Tuesday, 23 September 2003
User Involvement - what's in a word?
Rhetoric about involving NHS users increasingly reminds me of Alice’s Through the Looking Glass encounter with Humpty Dumpty:
"When I use a word," Humpty Dumpty said in rather a scornful tone, "it means just what I choose it to mean -- neither more nor less."
"The question is," said Alice, "whether you can make words mean so many different things."
Section 11 of the Health and Social Care Act 2001, effective from January 2003, is unambiguous: NHS Trusts, PCTs, Strategic Health Authorities and Ambulance Trusts must make arrangements so that ‘persons to whom….services are being or may be provided are, directly or through representatives, involved in and consulted on’ all aspects of service planning and operation. Translating the guidance into local action is the hard part.1
Working through user representatives requires more than willingness and warm words. NHS bodies and personnel need good examples, dedicated resources and sufficient time to learn how to work in this unfamiliar way. We cannot wait until 571 Patient and Public Involvement Forums are set up in England. Forums are unlikely to be fully functional before 2005, assuming they survive the spread of Foundation Trusts. New and existing user representatives, groups and networks should be supported now across the NHS. This means adopting a matrix approach, ideally with local government partners as health and social care converge, and joint investment in a realistic community development strategy.2
Patient and public involvement in health and social care is only a process. The real destination is shared power in decision-making and genuine user-provider partnerships. “Nothing about us without us” sums it up. If Patient and Public Involvement doesn’t lead there, then it’s just tick-box management. There are no quick fixes. A national study of Pilot Patients’ Forums found no ideal or easy approach to recruiting lay representatives but did identify local successes using skills training as an incentive to engagement. 3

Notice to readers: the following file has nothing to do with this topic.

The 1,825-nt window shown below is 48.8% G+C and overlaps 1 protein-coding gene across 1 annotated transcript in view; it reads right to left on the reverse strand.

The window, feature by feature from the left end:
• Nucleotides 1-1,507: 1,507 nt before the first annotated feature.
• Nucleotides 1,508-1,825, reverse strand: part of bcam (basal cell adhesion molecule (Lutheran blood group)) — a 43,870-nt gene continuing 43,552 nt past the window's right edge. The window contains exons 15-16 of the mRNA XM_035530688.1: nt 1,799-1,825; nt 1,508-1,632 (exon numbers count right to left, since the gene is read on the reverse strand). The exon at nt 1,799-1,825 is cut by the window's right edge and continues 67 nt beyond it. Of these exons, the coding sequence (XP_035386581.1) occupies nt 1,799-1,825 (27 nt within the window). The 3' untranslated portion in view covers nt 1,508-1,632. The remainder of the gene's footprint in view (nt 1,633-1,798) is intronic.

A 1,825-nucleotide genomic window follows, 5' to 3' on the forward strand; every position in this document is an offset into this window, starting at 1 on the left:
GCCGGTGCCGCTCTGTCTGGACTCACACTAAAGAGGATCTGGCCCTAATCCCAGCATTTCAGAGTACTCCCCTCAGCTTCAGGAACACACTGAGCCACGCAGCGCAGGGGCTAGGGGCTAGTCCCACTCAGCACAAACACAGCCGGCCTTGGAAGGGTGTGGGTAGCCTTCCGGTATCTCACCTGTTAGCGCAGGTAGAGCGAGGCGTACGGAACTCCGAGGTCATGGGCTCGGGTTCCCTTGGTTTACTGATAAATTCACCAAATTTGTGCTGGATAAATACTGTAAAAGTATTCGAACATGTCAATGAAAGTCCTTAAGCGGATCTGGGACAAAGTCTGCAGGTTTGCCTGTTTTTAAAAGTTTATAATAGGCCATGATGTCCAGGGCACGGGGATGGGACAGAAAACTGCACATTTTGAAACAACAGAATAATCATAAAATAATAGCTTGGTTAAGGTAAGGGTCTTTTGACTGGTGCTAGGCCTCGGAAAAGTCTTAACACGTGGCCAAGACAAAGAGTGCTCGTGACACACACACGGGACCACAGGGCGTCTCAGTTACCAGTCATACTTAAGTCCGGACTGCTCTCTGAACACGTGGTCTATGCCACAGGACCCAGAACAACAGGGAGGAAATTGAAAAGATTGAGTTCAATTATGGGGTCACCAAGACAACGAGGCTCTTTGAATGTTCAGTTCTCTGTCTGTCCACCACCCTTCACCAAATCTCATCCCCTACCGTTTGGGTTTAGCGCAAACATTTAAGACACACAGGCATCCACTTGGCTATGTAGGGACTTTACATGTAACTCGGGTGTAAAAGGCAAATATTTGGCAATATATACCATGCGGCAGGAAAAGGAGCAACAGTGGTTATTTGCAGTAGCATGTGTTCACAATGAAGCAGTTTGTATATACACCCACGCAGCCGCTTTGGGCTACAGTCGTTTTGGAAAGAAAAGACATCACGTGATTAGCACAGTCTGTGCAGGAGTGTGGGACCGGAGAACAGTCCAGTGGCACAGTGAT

Primary Care Trust user involvement strategies which assume consensus may founder unless barriers are identified and overcome 4. These include:
- No understanding of the purpose of involvement
- Difficulty communicating with the practice population
- Difficulty of identifying representative patients
- Concerns about raising expectations
- Lack of skills on the part of professionals of members of the public
- Poor attitudes on the part of either side
- Conflicting user and health professional agendas
- Professional or organisational territorialism
- Lack of resources (time and money) or support
- Anxiety about the cost of involving users
My local experience suggests that user participation groups in primary care practices offer learning opportunities about mutual trust, responsibility and partnership which can help avoid such barriers and will stick when applied on the wider PCT canvas. The benefits should be obvious but are often overlooked. Supporting practice-based participation could open new channels for PCT compliance with consultation and involvement duties. The lasting dividend would be a foundation for more complex user involvement structures. Primary Care Trusts neglect such “bottom up” building blocks at their peril. Remember the fate that befell Humpty Dumpty.
Lay Member, Professional Executive Committee
Wandsworth Primary Care Trust
1 - Strengthening Accountability: involving patients and the public
Department of Health (February 2003) www.doh.gov.uk/involvingpatients/strengthaccountguid.pdf
2 - A Practical Guide for Involving the Public in Health and Social Services
Leicester City Health Action Zone (July 2003) www.doh.gov.uk/cno/hazdoc.pdf
3 - Building Capacity for Pilot Patients’ Forums: the experience of recruiter and recruited
Moore Adamson Craig Partnership (November 2002) www.mooreadamsoncraig.co.uk
4 - Scottish Consumer Council Putting Partnership into Practice: Involving the Public in Primary Care. Glasgow, 1999.